The color on Black Lace elderberry is best in cool climates; in hot areas, it may grow primarily green foliage.Black Lace® Sambucus nigra 'Eva' USPP 15,575, Can 2,633
The Gardening MooseUtahUnited States2 weeks ago
I planted two of these nearly two years ago. One has grown larger each year, a good 4-5x's bigger, but the other grew at half the rate. I think the difference was the smaller one was planted very close to a black walnut tree. The larger one is thriving, very beautiful.MarciaMissouriUnited States15 weeks ago
Planted north facing beside our porch 6 years ago and has been beautiful ever since. Very showy, hearty plant. Has grown much taller than we even expected but took a hardy but back very well last year.Candace E CroninOntarioCanada16 weeks ago
I planted two four years ago in SE WI - zone 5/6 and they struggled after the first winter. We also have a deer problem and they have their way with them each late winter/early spring. This spring, I do not think they are alive anymore. They kept getting smaller each year. Love their look but they cannot grow here.Barb B.WisconsinUnited States25 weeks ago
I purchased five of these and only three survived the first winter (zone 5a). What I found interesting is that the garden center where I purchased them said he had heard these had a tough time surviving in our zone and would get smaller and struggle each year, if they survived at all. I found that odd since they are hardy to zone 4. But it seems he was correct. I purchased them anyway because of the way they look and I wanted elderberries. Fast forward to the second season and the 3 remaining plants and they barely have one stem each. I was so excited for these plants but they truly disappointed. I am a avid gardener (over 30 years) used to do professional landscaping and used to own a garden center but I could not grown these in my zone. I am guessing these will not survive the winter.Melissa SMichiganUnited States1 year ago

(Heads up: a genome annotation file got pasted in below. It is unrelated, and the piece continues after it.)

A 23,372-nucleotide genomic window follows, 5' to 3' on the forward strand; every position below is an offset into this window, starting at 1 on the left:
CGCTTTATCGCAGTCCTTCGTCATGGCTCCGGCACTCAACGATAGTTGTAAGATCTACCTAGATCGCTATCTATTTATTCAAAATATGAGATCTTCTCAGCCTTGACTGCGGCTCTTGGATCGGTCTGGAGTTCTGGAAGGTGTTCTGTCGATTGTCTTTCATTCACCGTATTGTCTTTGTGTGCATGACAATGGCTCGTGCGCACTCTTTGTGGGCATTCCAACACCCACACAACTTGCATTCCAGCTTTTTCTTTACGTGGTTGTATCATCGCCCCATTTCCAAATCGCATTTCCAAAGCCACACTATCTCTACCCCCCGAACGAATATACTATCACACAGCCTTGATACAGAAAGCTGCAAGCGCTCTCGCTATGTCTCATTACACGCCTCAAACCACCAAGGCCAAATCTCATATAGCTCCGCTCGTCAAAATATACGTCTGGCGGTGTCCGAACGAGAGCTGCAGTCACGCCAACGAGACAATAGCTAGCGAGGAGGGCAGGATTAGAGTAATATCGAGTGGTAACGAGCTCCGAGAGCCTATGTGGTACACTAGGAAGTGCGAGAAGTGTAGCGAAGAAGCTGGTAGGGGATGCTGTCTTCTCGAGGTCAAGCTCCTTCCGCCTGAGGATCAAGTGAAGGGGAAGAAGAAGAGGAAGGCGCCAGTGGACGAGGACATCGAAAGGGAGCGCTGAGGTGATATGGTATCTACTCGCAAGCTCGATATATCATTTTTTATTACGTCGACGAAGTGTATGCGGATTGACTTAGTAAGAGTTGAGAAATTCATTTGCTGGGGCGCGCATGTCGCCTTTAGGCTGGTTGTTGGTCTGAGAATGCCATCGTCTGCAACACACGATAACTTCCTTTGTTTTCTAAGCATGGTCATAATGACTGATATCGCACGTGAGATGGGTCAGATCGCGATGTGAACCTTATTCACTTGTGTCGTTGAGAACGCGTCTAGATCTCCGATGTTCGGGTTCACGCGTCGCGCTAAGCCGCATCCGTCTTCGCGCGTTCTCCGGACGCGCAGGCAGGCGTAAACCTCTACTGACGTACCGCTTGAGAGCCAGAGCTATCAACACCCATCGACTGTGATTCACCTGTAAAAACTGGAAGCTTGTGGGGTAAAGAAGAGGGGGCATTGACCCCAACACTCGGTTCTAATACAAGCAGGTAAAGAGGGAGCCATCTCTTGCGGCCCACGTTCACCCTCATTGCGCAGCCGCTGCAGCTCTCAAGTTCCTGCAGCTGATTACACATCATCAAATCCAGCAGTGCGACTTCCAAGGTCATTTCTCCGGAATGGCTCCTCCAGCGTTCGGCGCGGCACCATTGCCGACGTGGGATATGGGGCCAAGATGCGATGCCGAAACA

Did not last long, I followed the instructions on how to grow, and it failed to thrive, has not rebloomed any leaves this year, and I am unsatisfied , and unhappy.JenCanada1 year ago
I live in Scotland and this plant performs really well, considering our sometimes bad winters. This is the second time I have purchased "Black Lace" as we moved home and I had to leave my original one. I also have "Black Lady and a really beautiful Sambucas Sutherlands Gold. The Black Lace sits beside the Sutherlands Gold and the foliage of both intermingle with great effect as both have the lacy foliage.Jenni RutherfordUnited Kingdom5 years ago
With the lime green new growth and soft pink flowers, this dark plant is one of my favorites in the garden. I have planted roses nearby to compliment the pink. I love the look.Emily Bell5 years ago
Bought this plant 2 or 3 years ago because it was supposed to be an ideal plant for our site ( windy, exposed ). There is no argument that sambucus nigra is absolutely stunning and beautiful. We did enjoy its performance those first years and it did remarkably well. However, I ended up pulling it out this year because it was doing absolutely nothing after a very harsh winter. There were only dead branches and the buds never swelled as they had before in the spring. It is apparently not as cold hardy as promised on the label.?Monika KetchumNew YorkUnited States5 years ago
Leaves have the look of a japanese maple but on the darker side, fast growing, and produces clumps of small flowers. An eye catcher for anyone passing by. Highly recommended and low maintenance.Annette ToulouseCanada5 years ago